Praise be to Allah, last year I had the opportunity to perform the obligation of Hajj. As you know, the Prophet (blessings and peace of Allah be upon him) said in the hadeeth: “An accepted Hajj brings no less a reward than Paradise.” When the Muslim performs the obligatory Hajj, all the sins that he had committed are forgiven and he goes back from Hajj (free of sin) as on the day his mother bore him, and he goes back to the fitrah (sound human nature). My question is: I have some days to make up from Ramadan from two years ago. After performing Hajj, do I still need to make these days up, or will Allah forgive me for what is past because of the Hajj that I did?.
There are many hadeeths about the virtues of Hajj which indicate that it erases sins and expiates for bad deeds, and the individual returns from it (free of sin) as on the day his mother bore him.
See the answer to question no. 34359
But this virtue and reward does not mean that obligatory duties are waived, whether they are duties owed to Allah, may He be exalted, such as expiations and fulfilment of vows, or duties that he has not yet fulfilled, such as zakaah that he has not paid or fasts that he has to make up, or duties owed to other people, such as debts and the like. Hajj brings forgiveness of sins, but it does not mean that these duties are waived, according to scholarly consensus.
If a person delays making up Ramadan fasts, for example, and that is without an excuse, then he does Hajj and it is accepted, his Hajj brings forgiveness for the sin of delaying, but the obligation to make up those days is not waived.
It says in Kashshaaf al-Qinaa‘ (2/522): ad-Dumayri said: In the saheeh hadeeth it says: “Whoever performs Hajj and does not utter obscenities or commit sin, will emerge from his sins as on the day his mother bore him.” This has to do specifically with sins that are connected to the rights of Allah, may He be exalted, in particular, and not the rights of other people. The duties themselves are not waived. So if a person owes prayer, expiations and other rights of Allah, may He be exalted, they are not waived, because they are duties, not sins; rather the sin is delaying them. So the delay is waived by Hajj, but the duty itself is not. If he delays it after that, the sin is renewed. So an accepted Hajj brings forgiveness for the sin of non-compliance, but does not waive the duties themselves. This was stated in al-Mawaahib. End quote.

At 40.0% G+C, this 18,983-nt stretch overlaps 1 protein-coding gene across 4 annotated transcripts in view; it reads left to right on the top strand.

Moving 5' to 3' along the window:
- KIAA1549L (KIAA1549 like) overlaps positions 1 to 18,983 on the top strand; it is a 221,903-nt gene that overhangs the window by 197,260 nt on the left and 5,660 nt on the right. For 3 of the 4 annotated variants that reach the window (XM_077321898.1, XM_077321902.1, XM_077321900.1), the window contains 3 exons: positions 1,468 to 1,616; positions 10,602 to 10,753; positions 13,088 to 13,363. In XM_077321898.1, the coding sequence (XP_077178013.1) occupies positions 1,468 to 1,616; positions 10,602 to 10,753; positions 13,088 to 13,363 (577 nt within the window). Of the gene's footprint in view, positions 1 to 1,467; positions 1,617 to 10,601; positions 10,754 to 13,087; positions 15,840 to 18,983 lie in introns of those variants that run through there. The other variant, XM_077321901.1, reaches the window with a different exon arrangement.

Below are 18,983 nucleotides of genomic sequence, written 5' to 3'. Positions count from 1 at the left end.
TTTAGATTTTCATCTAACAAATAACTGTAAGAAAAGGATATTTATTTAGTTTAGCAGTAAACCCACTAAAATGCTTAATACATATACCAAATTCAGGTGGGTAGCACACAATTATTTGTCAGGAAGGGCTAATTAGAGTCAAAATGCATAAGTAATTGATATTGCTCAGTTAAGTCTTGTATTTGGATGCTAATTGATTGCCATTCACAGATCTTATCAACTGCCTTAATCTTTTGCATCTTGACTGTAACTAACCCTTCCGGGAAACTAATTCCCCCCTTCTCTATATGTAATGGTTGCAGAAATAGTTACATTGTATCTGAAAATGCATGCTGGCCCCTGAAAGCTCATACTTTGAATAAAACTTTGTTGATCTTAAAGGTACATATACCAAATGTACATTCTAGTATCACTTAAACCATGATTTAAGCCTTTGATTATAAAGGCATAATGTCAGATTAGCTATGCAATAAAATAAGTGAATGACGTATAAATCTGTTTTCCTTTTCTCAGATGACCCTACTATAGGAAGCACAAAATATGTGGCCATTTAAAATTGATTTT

Ibn Nujaym (may Allah have mercy on him) said in al-Bahr ar-Raa’iq (2:364), after mentioning the difference of opinion about Hajj being expiation for major sins: To sum up: the matter is controversial and there is no c rtainty that Hajj expiates major sins involving the rights of Allah, may He be exalted, let alone the rights of people. If we say that it expiates everything, that does not mean, as many people think, that debts are waived thereby. The same applies to making up prayers, fasts and zakaah because no one says that. Rather what is meant is that the sin of delaying payment of the debt is waived, but if after standing in ‘Arafah he delays paying it, he is sinning now. The same applies to delaying prayers until after the time for them has ended. The sin is erased by means of Hajj but the duty to make them up is not waived. Moreover, after standing in ‘Arafah, he is still required to make them up, and if he does not do so, he is now a sinner according to the view of those who say that he should make them up immediately. And the same applies to other actions by analogy. To sum up, no one suggested that the hadeeths which speak of the expiation of sin by virtue of Hajj are general in meaning, as is clear. End quote.
To conclude: you still have to make up the days that you owe of Ramadaan, and your duties cannot be discharged except by doing that.
And Allah knows best.